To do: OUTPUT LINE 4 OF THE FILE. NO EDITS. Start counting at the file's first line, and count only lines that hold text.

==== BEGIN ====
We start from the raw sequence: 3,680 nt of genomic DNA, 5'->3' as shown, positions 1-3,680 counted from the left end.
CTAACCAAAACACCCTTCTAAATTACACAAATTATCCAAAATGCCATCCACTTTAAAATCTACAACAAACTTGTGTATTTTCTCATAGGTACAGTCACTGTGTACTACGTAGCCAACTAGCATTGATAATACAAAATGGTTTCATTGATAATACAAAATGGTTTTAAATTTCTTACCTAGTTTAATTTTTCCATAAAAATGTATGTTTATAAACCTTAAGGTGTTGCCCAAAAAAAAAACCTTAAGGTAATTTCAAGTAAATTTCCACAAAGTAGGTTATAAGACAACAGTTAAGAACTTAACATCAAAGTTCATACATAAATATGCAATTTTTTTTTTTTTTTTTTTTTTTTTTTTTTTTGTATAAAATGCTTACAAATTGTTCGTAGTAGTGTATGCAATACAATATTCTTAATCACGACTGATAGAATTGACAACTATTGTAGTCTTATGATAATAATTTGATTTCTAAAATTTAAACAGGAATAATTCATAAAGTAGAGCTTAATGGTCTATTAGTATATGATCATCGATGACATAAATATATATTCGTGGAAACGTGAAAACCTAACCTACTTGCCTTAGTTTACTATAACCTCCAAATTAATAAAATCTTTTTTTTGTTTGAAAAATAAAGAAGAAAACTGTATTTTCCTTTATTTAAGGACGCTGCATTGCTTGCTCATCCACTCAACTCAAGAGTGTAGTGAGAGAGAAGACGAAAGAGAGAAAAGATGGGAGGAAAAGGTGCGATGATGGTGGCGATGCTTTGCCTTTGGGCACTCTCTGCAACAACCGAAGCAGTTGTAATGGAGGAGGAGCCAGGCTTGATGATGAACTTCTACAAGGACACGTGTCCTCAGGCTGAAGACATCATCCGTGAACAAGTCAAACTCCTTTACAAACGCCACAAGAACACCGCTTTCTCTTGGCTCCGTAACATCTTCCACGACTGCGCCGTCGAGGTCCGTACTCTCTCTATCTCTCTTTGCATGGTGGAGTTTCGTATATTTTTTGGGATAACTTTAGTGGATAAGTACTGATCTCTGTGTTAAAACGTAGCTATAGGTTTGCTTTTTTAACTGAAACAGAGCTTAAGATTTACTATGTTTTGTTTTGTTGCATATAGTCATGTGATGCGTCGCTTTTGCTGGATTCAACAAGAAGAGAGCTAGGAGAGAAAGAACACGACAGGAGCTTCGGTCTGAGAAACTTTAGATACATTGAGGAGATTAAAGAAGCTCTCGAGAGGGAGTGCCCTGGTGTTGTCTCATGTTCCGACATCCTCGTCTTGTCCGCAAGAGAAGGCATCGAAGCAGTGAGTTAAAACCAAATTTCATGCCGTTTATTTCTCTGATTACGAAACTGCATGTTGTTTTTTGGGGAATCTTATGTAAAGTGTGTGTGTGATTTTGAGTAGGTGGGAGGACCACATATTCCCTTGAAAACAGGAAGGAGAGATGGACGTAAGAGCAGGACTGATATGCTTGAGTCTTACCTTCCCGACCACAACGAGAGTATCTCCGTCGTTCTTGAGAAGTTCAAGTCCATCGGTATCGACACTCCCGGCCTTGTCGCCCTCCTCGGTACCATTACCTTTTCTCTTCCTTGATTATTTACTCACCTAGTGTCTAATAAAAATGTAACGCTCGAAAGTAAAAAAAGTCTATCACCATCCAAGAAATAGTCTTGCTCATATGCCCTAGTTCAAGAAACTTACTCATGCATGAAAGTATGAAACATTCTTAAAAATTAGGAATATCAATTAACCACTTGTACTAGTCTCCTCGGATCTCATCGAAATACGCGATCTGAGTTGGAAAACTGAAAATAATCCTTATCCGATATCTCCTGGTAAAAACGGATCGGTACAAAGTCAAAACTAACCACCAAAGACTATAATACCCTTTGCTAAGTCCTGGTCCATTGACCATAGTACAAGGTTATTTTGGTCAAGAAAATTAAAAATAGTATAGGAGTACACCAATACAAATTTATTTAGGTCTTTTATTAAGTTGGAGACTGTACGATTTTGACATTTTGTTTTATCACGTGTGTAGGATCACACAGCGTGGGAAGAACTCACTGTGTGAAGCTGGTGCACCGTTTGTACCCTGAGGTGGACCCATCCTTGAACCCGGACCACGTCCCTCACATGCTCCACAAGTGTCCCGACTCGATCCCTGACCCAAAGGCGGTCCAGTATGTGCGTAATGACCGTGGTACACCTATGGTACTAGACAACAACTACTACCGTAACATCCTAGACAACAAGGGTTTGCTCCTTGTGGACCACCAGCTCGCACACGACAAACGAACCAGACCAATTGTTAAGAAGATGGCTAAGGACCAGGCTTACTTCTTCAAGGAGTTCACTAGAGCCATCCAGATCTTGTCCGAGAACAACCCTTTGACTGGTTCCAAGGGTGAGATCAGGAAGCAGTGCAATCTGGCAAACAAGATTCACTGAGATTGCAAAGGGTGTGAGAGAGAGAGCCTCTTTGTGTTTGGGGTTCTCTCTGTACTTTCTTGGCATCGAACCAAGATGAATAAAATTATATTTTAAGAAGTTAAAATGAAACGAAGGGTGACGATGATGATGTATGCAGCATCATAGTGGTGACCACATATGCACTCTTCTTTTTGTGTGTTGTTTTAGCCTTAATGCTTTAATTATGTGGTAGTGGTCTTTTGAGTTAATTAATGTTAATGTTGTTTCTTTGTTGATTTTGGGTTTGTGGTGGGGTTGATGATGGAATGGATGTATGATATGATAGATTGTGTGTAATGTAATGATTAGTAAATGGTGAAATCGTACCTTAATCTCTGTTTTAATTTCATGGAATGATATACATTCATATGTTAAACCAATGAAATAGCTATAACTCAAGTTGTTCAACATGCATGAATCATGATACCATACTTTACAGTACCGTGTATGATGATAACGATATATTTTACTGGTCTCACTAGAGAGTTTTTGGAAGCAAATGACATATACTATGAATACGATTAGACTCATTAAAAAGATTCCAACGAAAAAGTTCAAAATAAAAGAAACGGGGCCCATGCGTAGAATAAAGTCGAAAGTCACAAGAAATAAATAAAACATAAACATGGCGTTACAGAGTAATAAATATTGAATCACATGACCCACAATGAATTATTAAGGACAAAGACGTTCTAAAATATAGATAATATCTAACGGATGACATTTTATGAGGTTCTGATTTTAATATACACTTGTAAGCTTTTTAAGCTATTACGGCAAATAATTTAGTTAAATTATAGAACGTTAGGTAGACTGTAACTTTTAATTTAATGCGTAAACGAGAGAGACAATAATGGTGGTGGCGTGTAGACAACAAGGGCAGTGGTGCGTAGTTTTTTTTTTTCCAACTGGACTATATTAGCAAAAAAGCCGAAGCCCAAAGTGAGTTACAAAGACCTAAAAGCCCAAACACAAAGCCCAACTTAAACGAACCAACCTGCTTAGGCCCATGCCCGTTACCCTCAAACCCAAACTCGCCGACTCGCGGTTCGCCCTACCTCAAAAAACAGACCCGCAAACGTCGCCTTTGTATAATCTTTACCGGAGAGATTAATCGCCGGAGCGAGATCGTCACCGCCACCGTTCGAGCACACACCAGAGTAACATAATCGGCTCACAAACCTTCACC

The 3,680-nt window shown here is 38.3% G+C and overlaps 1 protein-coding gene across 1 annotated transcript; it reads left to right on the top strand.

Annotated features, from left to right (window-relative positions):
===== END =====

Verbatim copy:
Annotated features, from left to right (window-relative positions):